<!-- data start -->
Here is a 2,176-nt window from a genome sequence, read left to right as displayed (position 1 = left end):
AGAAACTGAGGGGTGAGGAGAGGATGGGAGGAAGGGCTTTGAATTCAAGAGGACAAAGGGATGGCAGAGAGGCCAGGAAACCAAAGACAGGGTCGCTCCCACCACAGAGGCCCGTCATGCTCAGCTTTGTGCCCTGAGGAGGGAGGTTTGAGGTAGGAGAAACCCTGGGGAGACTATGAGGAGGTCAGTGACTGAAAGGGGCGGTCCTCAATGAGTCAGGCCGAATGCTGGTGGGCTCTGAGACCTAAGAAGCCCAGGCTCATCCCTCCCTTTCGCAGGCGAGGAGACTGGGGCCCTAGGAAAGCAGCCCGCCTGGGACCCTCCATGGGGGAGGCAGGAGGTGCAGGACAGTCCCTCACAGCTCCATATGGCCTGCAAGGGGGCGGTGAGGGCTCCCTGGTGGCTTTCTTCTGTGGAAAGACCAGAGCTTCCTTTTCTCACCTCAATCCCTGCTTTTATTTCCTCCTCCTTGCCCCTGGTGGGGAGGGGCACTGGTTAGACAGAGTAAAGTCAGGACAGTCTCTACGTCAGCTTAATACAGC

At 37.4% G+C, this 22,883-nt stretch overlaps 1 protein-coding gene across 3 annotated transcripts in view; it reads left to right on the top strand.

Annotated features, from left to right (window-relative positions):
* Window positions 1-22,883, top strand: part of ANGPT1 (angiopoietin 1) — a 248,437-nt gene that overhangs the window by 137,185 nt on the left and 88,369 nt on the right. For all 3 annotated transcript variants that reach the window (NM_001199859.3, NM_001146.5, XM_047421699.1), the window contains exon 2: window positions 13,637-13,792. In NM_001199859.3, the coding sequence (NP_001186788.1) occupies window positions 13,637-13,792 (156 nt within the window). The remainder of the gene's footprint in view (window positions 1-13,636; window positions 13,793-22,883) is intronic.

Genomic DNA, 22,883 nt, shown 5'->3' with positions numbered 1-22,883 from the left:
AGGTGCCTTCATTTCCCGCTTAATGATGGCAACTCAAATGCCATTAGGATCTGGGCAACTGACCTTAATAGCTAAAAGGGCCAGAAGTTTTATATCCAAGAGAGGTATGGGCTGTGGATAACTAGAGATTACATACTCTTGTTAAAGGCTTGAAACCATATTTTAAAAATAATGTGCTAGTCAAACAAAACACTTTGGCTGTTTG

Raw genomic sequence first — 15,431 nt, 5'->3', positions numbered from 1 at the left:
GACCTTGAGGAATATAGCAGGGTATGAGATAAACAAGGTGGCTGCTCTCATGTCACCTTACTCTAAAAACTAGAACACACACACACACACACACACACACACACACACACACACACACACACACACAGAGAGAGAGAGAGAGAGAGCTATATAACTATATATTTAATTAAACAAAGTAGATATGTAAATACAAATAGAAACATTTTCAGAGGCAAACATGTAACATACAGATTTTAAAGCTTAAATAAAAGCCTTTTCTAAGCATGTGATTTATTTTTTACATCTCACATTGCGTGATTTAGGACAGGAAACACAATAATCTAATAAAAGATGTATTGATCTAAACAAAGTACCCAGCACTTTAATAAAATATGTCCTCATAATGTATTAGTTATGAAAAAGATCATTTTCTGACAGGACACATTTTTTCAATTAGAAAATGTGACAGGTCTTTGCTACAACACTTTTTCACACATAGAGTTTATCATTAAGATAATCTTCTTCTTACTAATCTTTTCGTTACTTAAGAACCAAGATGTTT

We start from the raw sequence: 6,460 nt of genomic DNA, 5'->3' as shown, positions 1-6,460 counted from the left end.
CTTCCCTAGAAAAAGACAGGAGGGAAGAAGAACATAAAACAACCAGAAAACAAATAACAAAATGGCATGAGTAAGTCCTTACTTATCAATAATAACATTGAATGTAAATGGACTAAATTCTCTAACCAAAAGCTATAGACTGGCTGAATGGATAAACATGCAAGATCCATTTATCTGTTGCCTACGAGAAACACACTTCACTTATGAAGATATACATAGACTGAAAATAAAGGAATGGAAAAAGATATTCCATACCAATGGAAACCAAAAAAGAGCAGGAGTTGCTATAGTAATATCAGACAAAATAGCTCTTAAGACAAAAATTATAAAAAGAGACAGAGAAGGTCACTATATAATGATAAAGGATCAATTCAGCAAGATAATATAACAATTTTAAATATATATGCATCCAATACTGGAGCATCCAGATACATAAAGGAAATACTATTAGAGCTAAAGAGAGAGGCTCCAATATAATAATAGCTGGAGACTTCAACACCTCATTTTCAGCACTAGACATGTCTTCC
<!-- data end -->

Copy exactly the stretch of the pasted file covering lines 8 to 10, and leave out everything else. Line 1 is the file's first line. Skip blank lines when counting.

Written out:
Raw genomic sequence first — 15,431 nt, 5'->3', positions numbered from 1 at the left:
GACCTTGAGGAATATAGCAGGGTATGAGATAAACAAGGTGGCTGCTCTCATGTCACCTTACTCTAAAAACTAGAACACACACACACACACACACACACACACACACACACACACACACACACACACAGAGAGAGAGAGAGAGAGAGCTATATAACTATATATTTAATTAAACAAAGTAGATATGTAAATACAAATAGAAACATTTTCAGAGGCAAACATGTAACATACAGATTTTAAAGCTTAAATAAAAGCCTTTTCTAAGCATGTGATTTATTTTTTACATCTCACATTGCGTGATTTAGGACAGGAAACACAATAATCTAATAAAAGATGTATTGATCTAAACAAAGTACCCAGCACTTTAATAAAATATGTCCTCATAATGTATTAGTTATGAAAAAGATCATTTTCTGACAGGACACATTTTTTCAATTAGAAAATGTGACAGGTCTTTGCTACAACACTTTTTCACACATAGAGTTTATCATTAAGATAATCTTCTTCTTACTAATCTTTTCGTTACTTAAGAACCAAGATGTTT

We start from the raw sequence: 6,460 nt of genomic DNA, 5'->3' as shown, positions 1-6,460 counted from the left end.